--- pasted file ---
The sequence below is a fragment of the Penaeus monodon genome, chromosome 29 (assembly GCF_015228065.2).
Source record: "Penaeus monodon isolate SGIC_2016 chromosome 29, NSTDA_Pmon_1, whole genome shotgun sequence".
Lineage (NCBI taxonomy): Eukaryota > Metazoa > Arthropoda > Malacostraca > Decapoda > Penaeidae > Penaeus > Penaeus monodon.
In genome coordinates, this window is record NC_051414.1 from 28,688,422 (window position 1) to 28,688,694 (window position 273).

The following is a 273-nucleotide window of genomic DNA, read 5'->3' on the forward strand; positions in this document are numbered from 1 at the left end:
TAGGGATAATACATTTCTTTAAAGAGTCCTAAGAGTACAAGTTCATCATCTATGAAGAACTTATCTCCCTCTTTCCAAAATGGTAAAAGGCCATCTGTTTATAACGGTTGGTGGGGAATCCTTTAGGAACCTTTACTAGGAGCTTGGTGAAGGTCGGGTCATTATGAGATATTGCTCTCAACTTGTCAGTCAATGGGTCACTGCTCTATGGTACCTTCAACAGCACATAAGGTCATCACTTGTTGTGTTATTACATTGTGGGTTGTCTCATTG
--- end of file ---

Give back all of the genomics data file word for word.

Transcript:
The sequence below is a fragment of the Penaeus monodon genome, chromosome 29 (assembly GCF_015228065.2).
Source record: "Penaeus monodon isolate SGIC_2016 chromosome 29, NSTDA_Pmon_1, whole genome shotgun sequence".
Lineage (NCBI taxonomy): Eukaryota > Metazoa > Arthropoda > Malacostraca > Decapoda > Penaeidae > Penaeus > Penaeus monodon.
In genome coordinates, this window is record NC_051414.1 from 28,688,422 (window position 1) to 28,688,694 (window position 273).

The following is a 273-nucleotide window of genomic DNA, read 5'->3' on the forward strand; positions in this document are numbered from 1 at the left end:
TAGGGATAATACATTTCTTTAAAGAGTCCTAAGAGTACAAGTTCATCATCTATGAAGAACTTATCTCCCTCTTTCCAAAATGGTAAAAGGCCATCTGTTTATAACGGTTGGTGGGGAATCCTTTAGGAACCTTTACTAGGAGCTTGGTGAAGGTCGGGTCATTATGAGATATTGCTCTCAACTTGTCAGTCAATGGGTCACTGCTCTATGGTACCTTCAACAGCACATAAGGTCATCACTTGTTGTGTTATTACATTGTGGGTTGTCTCATTG